K1 Status for Fiances of US Citizens
Key Features of K1 Visa
- Six-Month Processing (approx.)
- Six months to Enter US After Visa Issuance
- Immediate Eligibility for Work Permit
The Immigration and Nationality Act provides for K-1 nonimmigrant status for the alien fiance of a US citizen who seeks to enter the US solely to complete a valid marriage within 90 days after such entry. K-1 visas are only permitted where the petitioner is a US citizen -- not a US permanent resident. K-2 status may also be granted to the dependent minor children of an alien fiance who are accompanying or following to join that fiance.
This category is used where the alien intends to remain in the US after the marriage until his or her status is adjusted to that of permanent residence. Because it is clear that the fiance intends to remain permanently in the United States, there is no requirement that he or she maintain "an unrelinquished residence abroad".
Both the US citizen petitioner and the alien beneficiary must have a intention to marry and be legally free to marry during the entire 90-day period following the beneficiary's admission to the United States. The petitioner must also establish that the petitioner and beneficiary have met in person within the 2 years immediately preceding the filing of the petition, although an exemption from this requirement may be obtained if compliance would result in extreme hardship or would violate long-established customs of the beneficiary's foreign culture or social practice. If the fiance does not marry the petitioner within the 90 day period, he or she must depart from the United States.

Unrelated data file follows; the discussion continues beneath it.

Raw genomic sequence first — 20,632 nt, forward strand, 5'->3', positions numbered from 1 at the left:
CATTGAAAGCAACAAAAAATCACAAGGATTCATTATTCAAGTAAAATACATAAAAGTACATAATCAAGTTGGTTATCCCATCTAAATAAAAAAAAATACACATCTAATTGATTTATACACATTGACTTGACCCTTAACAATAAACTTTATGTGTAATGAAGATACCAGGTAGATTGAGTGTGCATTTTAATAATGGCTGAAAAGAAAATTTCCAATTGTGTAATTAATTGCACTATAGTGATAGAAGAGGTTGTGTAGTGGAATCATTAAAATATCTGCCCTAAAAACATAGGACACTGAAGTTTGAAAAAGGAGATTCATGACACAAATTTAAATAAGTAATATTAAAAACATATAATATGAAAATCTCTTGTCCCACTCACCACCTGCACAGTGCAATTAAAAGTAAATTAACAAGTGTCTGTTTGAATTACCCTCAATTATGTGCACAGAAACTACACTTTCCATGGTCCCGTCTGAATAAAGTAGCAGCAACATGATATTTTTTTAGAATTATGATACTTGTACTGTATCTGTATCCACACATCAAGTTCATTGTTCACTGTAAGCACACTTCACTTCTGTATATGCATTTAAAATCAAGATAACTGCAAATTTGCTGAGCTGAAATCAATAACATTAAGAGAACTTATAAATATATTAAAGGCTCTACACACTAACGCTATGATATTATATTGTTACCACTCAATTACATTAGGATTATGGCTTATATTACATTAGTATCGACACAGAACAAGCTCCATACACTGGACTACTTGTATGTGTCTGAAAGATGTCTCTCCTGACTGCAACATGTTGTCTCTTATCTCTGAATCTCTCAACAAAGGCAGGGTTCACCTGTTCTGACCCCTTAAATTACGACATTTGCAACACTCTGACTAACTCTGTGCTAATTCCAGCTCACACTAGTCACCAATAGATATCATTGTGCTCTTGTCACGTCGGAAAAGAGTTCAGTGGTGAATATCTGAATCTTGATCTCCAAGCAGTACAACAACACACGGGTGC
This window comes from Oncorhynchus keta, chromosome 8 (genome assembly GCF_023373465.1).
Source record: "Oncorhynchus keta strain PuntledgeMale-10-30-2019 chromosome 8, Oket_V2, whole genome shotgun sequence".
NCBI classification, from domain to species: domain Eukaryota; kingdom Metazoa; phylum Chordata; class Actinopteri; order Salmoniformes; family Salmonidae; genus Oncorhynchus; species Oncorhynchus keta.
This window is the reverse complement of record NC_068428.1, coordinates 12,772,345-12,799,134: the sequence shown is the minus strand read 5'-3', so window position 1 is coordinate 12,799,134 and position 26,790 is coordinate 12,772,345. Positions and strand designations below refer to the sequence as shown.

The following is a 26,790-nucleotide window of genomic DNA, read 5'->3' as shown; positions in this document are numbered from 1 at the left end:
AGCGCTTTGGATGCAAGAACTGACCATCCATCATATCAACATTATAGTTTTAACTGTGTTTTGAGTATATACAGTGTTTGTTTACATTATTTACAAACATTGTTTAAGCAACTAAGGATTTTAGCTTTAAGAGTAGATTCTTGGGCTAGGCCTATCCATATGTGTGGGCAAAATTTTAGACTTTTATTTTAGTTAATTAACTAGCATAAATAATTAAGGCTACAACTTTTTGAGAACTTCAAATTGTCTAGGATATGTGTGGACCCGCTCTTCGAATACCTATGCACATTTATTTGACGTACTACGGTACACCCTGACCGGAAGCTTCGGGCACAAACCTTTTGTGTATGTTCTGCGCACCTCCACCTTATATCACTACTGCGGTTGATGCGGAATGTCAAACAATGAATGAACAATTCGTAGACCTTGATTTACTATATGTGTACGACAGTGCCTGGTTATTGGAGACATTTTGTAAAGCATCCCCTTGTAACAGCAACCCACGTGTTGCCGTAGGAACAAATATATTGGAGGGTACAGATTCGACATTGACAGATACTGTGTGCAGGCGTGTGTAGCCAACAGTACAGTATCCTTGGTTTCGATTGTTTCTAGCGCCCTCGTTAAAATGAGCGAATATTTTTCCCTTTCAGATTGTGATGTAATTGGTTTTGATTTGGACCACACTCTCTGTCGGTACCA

An alien admitted to the United States as a fiance, is authorized to be employed in the United States for the duration of the visa without any restrictions as to the type of employment or location of that employment. However, it is necessary to apply for an EAD Card, or employment authorization document. Although US Citizenship and Immigration Services used to place an EAD stamp in the fiance's passport at the time of admission, many ports of entry no longer provide this stamp. If the fiance does not receive an EAD stamp at the time of admission, he or she will have to apply at the district office.
Once the alien fiance is married, he or she, and any dependents, usually applies for permanent residency. The alien should refrain from travel outside the United States while the residency application is pending, unless he or she has obtained a travel documents known as "advance parole".
For additional information or to discuss the specifics of your case, please contact Ortega-Medina & Associates.
Business, Investor and Employer
- I would like to Set Up or Expand a Business in the United States
- I would like to Sponsor a Foreign Worker
Special Issues or Concerns
- H-1B Visa - Do I Qualify?
- Past Criminal Convictions
- Physical or Mental Disorders
- Name Checks and Special Registration
- Export License Controls Affecting Foreign Nationals
Professionals and Workers Seeking Sponsorship
- Professionals Under NAFTA (Special Visas for Canadian and Mexican Professionals)
- I would like to Work Temporarily in the United States, and I have a US job offer
- I would like to Work in the United States, but I do not have a US job offer
- I am interested in Employment-Based Immigration to the United States